Property prices are through the roof in some areas, so getting on the property ladder is not always easy. For young people, it’s even harder. Most of us have college debt to deal with. We may not have an established career yet, so our earnings are relatively low. The only thing in our favour is that we are not yet tied down with kids and a family to support, so buying a house is not an impossible dream.
Buying Vs. Renting
Buying is always better than renting. When you rent a home, you are at the mercy of someone else’s whims. You could be asked to move out at a moment’s notice and your landlord could decide to put up your rent without warning. When you buy a home, you have greater security and if you are lucky, plenty of capital gain after a few years. The hard part is finding an affordable property in a desirable area, which is why many young people look to buy a fixer-upper, with the intention of doing the work themselves. So, is this a good idea?
The Advantages of a Fixer-Upper
Fixer-upper homes are cheaper than regular homes. They might still be in a good neighbourhood, but because they need work, they cost less to buy. On the face of it, a fixer-upper is a great buy. You are often getting more house for your money. This could translate into extra bedrooms, a larger plot, more spacious rooms, and even a larger house in a better neighbourhood than your budget allows. But, and this is a big but, fixer-uppers are not an easy option.
Some fixer-uppers require modernisation and a few cosmetic repairs. Others are barely standing and would benefit from being demolished and rebuilt. How much work you are willing to take on will depend on your skill set, enthusiasm for hard work, and budget. Think very carefully about what it means to take on a fixer-upper before you commit to buying one. These projects are not for the faint-hearted and it is very easy to get sucked into a renovation that is more than you can deal with.
Learning New Skills
Unless you have the skills or are willing to learn new skills, the only way to bring a fixer-upper back into a habitable state within budget is by doing some of the work yourself. You are likely operating on a tight budget, which is why a cheaper house that needs work is more attractive. However, unless you can do some of the work yourself, it won’t be cost effective to buy a house of this nature. Paying tradesmen to do the work is costly, so bear this in mind.
There are certain skills that are too technical to learn from a few YouTube videos. Electrical work is one example. But, there is much you can learn by watching online tutorials and having a go. Anyone can pick up simple plumbing skills or learn how to work with wood. You will need tools, but these can be acquired as you go along.
Have a Budget
Unless you have bottomless pockets, you will be working on a tight budget. Sit down and plan out how much you can afford to spend on your renovation project. Work out what all aspects of the job are going to cost, starting with the most important work, such as fixing the roof or rewiring the place. It’s pointless buying a luxury kitchen if the roof has gaping holes in it or the basement floods every time it rains.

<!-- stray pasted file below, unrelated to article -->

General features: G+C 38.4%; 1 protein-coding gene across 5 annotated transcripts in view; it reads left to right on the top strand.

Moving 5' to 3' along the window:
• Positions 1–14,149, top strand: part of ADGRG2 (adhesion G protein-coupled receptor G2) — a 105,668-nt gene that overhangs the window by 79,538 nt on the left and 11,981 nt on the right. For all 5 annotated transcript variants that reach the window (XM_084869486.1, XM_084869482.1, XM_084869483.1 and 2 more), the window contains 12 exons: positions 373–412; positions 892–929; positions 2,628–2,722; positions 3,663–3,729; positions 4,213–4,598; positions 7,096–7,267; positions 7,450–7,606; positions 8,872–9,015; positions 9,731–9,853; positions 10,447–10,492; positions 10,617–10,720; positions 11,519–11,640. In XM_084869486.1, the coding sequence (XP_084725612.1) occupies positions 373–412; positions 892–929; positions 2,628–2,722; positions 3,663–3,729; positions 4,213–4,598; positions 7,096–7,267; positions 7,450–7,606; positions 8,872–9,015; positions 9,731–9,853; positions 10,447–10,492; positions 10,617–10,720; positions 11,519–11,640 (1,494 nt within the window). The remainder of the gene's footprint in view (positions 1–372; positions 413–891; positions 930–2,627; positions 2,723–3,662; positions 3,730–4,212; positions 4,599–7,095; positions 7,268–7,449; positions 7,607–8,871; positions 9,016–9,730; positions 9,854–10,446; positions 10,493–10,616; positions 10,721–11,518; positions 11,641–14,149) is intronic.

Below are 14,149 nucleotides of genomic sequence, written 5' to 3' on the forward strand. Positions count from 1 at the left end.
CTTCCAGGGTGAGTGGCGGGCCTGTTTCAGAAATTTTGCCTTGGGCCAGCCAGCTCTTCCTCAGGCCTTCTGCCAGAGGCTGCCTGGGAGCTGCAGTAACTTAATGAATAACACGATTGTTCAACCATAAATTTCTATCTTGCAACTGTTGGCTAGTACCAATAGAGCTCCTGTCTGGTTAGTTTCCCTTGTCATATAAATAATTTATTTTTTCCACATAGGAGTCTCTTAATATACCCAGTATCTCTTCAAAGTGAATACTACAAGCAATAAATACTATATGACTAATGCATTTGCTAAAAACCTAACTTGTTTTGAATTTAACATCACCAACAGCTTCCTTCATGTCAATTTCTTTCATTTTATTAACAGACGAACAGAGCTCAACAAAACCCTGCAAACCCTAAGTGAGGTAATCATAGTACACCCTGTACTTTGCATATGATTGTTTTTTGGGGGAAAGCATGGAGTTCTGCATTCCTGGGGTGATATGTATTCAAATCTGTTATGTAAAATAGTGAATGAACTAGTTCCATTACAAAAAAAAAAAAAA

Enlist Help for Important Tasks
Decide what jobs you can tackle and start looking for qualified tradespeople who can work on the aspects of the job you can’t do alone. Look for people you can trust and don’t be swayed by a cheap quote. Ideally, read reviews and go with people who come recommended by people you know.
If possible, ask family and friends to see if anyone can give you a helping hand. You might be surprised to learn that your Uncle Tom is a dab hand at plumbing and is happy to help out. Always do as much of the dirty work as you can manage. Ripping out drywall, fixtures and fittings is no much fun, but it requires very little skill, so it is something you do yourself.
Start with the Essentials
First and foremost, make sure the fabric of the building is sound. The roof needs to be secure with no holes, the electrics safe, and the plumbing functional. Fix damp issues and get the house in a safe and sound condition before you move on to the next stage.
Work on Key Rooms First
With large projects, it is sensible to finish one or two rooms before you start on the rest of the house. This will give you somewhere to live and store your stuff while you work. Use plastic sheeting and other materials to keep this part of the house clean and dust-free. It’s not 100% effective, but you should be able to keep the worst of the mess at the door.
Once you have one or two rooms finished, start work on key rooms such as the kitchen and bathrooms. You can build a nice kitchen without spending a fortune if you do a lot of the work yourself. Look at ready to assemble cabinets from RTA Depot. Plan out the room on paper and work out what you want and how much it is going to cost. Look for online deals and make savings where you can.
Nice and Slow Wins the Race
It will take longer to achieve a lovely home if you buy a fixer-upper, but you’ll get there in the end. By the time you have finished your project, you will have a home that perfectly meets your needs and is worth more than you paid for it. And, if you are able to buy a larger property, it should last you once kids come along.